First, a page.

Tuesday 160517

Overhead squat 1-1-1
Front Squat 1-1-1
Back Squat 1-1-1

Post weights to BTWB

Today we are going to be doing 3 different squat variations.  A part of the body that is super important for your squat mechanics is the ankle.  Poor ankle mobility can lead to faults in our ability to squat efficiently.  Below is a blog written by one of our former coaches that addresses some common issues we see with ankles.  For those of you that never had a chance to meet Luke or be coached by him before he moved to Hawaii, his insight is great, but his comedy, well I’ll leave that to you to decide.  

The Ankle Angle ~ Luke Palmisano

The ankle may not seem very important to your well being, but for a coach with a keen eye, it’s a dead give-away for issues that you may be dealing with. Do your knees hurt when you squat? Do your knees hurt in general? Your achilles giving you issues? You got a bone spur growing on the back of your foot? Here’s the deal: We try to correct athlete’s foot position in all sorts of different movements. A common comment that we hear when we try to straighten your foot in order to derive torque and stability in other areas of the body is that it doesn’t feel nearly as comfortable as it does when your feet are out. So I fix your feet, try to put your ankle into a neutral position, and then guess what most of you do? You go right back to what feels comfortable, feet out, ankles caving. This is harmful over the long term. What happens is that one day you wake and your knees hurt. You try to squat, and they hurt more. You can’t figure out why. You say to yourself, “My knees never used to hurt while squatting.” Well, poor movement patterns are starting to catch up with you. If you stretch ligaments and tendons too much in the wrong directions for too long a period of time, adverse things will happen, and it will manifest itself by way of pain. I pity the fool!!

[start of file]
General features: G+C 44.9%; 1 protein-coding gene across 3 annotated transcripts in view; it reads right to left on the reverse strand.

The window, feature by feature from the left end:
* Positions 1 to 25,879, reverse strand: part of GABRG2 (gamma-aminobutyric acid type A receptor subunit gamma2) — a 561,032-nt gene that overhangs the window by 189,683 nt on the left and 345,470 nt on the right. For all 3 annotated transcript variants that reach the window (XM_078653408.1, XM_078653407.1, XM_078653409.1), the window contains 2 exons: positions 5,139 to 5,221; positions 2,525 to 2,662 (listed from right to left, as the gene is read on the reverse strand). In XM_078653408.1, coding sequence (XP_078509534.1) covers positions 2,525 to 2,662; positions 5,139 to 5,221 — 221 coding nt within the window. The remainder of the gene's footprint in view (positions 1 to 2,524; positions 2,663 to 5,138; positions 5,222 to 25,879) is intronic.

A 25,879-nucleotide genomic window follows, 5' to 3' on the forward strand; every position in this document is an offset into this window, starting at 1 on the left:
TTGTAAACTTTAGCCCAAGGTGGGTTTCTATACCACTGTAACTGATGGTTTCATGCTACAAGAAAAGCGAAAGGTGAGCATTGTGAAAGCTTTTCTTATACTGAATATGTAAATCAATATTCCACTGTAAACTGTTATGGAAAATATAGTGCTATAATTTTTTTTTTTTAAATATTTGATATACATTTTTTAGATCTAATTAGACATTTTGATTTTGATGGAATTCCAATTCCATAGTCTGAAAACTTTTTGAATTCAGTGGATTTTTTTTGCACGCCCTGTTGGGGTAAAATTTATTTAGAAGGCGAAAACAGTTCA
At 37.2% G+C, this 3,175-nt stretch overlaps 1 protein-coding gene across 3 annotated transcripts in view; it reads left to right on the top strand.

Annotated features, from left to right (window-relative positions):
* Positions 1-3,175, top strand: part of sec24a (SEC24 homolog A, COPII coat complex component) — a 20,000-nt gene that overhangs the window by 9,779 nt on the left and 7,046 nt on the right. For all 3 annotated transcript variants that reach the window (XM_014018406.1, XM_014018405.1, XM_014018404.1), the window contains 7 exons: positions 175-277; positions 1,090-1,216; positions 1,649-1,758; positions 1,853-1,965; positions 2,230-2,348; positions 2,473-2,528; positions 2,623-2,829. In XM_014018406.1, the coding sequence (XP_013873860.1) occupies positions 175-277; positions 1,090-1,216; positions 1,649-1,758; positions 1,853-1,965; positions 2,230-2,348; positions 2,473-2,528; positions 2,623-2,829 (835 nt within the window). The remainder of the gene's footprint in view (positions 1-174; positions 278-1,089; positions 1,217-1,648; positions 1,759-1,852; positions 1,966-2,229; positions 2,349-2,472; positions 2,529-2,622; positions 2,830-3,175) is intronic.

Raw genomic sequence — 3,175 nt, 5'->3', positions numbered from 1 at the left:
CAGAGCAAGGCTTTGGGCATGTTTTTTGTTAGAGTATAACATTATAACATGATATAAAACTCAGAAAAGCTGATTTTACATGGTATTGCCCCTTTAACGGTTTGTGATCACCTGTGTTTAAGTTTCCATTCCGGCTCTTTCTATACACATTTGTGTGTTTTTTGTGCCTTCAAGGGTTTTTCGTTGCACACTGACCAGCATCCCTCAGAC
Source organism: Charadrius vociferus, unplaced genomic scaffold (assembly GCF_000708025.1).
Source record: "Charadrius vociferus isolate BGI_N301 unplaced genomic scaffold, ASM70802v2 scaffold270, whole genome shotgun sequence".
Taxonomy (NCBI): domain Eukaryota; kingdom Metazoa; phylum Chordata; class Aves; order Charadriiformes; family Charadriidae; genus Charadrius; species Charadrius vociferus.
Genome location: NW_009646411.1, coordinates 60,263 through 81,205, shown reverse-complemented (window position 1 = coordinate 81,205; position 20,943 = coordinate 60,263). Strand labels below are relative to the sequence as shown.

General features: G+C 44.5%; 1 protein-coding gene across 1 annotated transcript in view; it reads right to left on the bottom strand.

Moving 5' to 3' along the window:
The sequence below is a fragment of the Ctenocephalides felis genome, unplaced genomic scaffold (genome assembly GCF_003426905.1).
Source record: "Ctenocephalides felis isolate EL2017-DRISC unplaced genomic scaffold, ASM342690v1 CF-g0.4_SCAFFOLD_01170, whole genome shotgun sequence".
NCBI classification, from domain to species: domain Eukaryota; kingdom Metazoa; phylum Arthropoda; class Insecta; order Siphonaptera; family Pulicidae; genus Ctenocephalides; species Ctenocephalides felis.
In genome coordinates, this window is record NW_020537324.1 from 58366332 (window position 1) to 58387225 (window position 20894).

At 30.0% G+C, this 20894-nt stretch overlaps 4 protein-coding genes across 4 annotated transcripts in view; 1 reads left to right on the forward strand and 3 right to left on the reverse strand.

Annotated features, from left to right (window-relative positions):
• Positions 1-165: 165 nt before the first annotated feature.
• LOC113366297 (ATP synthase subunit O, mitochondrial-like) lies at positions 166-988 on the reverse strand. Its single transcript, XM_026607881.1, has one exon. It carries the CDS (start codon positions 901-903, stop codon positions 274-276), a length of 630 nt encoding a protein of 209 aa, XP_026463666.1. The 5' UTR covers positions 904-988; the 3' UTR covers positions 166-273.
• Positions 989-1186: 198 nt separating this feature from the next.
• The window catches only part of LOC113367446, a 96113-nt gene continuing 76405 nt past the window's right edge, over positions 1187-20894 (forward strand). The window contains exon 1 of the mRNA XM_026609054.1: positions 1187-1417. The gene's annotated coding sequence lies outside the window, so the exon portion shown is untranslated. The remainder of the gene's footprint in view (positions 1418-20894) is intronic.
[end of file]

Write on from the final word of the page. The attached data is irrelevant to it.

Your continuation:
As coaches, we try really, really hard to help people avoid this.

So, the ankle. Why does it matter? It’s the smallest, yet hardest joint to identify issues in. It’s also difficult to correct, because it’s surrounded by a lot of ligaments and tendons, not a lot of muscles. It’s obvious when the knees are dipping in, but not as obvious when the ankle impinges. So here’s a test. Put both hands one inch away from each side of your foot. Straighten your ankle so that the space between each hand and your ankle is equidistant. Now naturally let your ankle and feet rest. If your foot and ankle caved inward, you have over-pronated feet. This over-pronated position, and the lack of ability to squat, deadlift, run, et al, in a neutral ankle position, will harm you in the long term. So, what to do? Well, first understand that the ankle is really made up of two joints: one that lets your foot go up and down, and one that helps it go from side to side. Both directions have to be mobilized. Bands are a huge help, and they’re simple to use. Observe the pictures below. One tests dorsi-flexion, or the ability to drive the knee forward and flex the ankle the same direction. The other tests the ankle’s ability to stay in a neutral position while attempting to externally rotate the leg and get the hip and knee into a stable position.

This may be hard shell to crack; some of us having even been walking with bad foot position for decades now. The benefits are clear: 1, Mr. T won’t be laughing in your face as you wake up with various unnecessary pains… and I won’t judge you. 

Kidding. Mr. T will always be with you.

Dorsi-flexion.

Keeping the foot locked down while driving the knee out.

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